Femininity and modesty is also one of the reasons why FGM is performed. In some societies, a woman is perceived to be cleaner and more beautiful if her genitals are cut. Some body parts, such as the clitoris, which protrudes, are seen as male and unclean.
Empowering young girls with adequate information will help to shape their attitudes and influence their future behaviour towards the abandonment of FGM.
One of the key things that we must first understand about empowerment is that it begins with education, empowering any individual (Girls and women) starts with educating them first.
Topics around FGM should be integrated into formal/non-formal education. The inclusion of this topic would make it less of a taboo and young girls can receive accurate information.
This would in turn help break the culture of silence around FGM and other harmful traditional practices (HTPs).
Young girls should be trained intensively to make sure they have the necessary information needed to be an End FGM change agent.
When young girls are trained on what they believe and understand the impact of their voices, they can represent their families and communities with pride, courage and ability.
Proof of this can be seen in Ebonyi state when a teenager, Njideka and two other girls, stood their ground on not undergoing FGM because of the information she had received in in School and the Church. Njideka’s stance led to a public declaration of the abandonment of FGM by some communities in the Izzi Clan of Ebonyi State.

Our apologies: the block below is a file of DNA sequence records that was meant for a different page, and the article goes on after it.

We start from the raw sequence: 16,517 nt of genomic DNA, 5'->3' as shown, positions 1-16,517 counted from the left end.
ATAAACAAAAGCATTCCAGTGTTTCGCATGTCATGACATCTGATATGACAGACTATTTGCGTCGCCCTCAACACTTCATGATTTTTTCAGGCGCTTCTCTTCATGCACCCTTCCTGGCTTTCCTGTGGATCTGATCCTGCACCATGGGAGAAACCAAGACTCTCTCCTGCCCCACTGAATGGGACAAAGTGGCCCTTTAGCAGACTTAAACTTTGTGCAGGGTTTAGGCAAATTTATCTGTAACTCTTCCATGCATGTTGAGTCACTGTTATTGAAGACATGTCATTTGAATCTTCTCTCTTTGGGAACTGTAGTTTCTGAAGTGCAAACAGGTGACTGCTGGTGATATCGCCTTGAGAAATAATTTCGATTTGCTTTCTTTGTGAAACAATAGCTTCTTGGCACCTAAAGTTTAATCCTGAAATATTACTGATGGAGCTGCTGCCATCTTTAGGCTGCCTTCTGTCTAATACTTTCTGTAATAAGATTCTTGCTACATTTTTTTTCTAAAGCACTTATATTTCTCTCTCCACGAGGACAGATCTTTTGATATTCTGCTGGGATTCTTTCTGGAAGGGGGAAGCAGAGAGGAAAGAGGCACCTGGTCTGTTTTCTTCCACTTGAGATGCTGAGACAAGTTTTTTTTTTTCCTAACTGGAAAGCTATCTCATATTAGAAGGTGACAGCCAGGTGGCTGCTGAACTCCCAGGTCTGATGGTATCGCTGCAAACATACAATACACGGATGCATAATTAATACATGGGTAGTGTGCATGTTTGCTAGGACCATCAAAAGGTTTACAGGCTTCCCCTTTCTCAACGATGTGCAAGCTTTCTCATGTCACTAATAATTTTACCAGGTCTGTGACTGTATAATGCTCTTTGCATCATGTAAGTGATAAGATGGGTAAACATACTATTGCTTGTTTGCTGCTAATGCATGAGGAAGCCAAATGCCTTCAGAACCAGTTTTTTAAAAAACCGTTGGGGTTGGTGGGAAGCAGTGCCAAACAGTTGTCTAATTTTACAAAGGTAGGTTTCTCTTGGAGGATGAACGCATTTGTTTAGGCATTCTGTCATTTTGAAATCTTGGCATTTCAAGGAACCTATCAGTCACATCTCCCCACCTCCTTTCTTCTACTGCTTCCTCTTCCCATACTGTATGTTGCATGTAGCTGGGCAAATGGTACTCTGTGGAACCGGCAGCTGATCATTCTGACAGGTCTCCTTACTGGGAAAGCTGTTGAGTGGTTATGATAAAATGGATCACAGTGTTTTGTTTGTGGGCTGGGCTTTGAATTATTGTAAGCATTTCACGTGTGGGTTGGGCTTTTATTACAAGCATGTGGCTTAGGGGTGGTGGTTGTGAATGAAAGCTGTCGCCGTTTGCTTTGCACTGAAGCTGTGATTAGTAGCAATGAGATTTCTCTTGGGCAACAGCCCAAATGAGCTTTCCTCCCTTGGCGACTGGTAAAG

How then do we empower young girls in the effort to ?
i. Promote, design and implement projects and programmes that take into account the role of young girls in contributing to the abandonment of FGM in the communities.
ii. As FGM is a social norm, we must also take into consideration the social function it serves within the communities and the importance of alternatives to the social expectations, if needed.
iii. Develop a policy framework on violence against women and girls which includes FGM and mainstream the issue in existing internal and external policies in the communities.